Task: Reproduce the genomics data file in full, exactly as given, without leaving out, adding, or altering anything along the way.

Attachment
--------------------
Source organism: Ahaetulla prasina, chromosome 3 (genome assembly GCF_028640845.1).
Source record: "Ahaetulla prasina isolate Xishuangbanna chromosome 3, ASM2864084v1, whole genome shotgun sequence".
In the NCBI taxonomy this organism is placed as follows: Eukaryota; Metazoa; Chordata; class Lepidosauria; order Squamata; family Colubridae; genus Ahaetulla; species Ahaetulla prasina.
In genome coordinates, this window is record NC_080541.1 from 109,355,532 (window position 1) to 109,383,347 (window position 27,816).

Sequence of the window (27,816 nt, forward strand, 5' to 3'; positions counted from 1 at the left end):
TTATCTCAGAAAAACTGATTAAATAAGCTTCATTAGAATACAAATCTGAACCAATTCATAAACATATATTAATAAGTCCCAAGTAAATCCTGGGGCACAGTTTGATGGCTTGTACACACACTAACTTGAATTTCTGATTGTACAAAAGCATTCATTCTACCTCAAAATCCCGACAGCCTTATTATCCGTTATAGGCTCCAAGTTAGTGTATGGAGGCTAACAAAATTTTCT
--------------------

Source organism: Ahaetulla prasina, chromosome 3 (genome assembly GCF_028640845.1).
Source record: "Ahaetulla prasina isolate Xishuangbanna chromosome 3, ASM2864084v1, whole genome shotgun sequence".
In the NCBI taxonomy this organism is placed as follows: Eukaryota; Metazoa; Chordata; class Lepidosauria; order Squamata; family Colubridae; genus Ahaetulla; species Ahaetulla prasina.
In genome coordinates, this window is record NC_080541.1 from 109,355,532 (window position 1) to 109,383,347 (window position 27,816).

Sequence of the window (27,816 nt, forward strand, 5' to 3'; positions counted from 1 at the left end):
TTATCTCAGAAAAACTGATTAAATAAGCTTCATTAGAATACAAATCTGAACCAATTCATAAACATATATTAATAAGTCCCAAGTAAATCCTGGGGCACAGTTTGATGGCTTGTACACACACTAACTTGAATTTCTGATTGTACAAAAGCATTCATTCTACCTCAAAATCCCGACAGCCTTATTATCCGTTATAGGCTCCAAGTTAGTGTATGGAGGCTAACAAAATTTTCT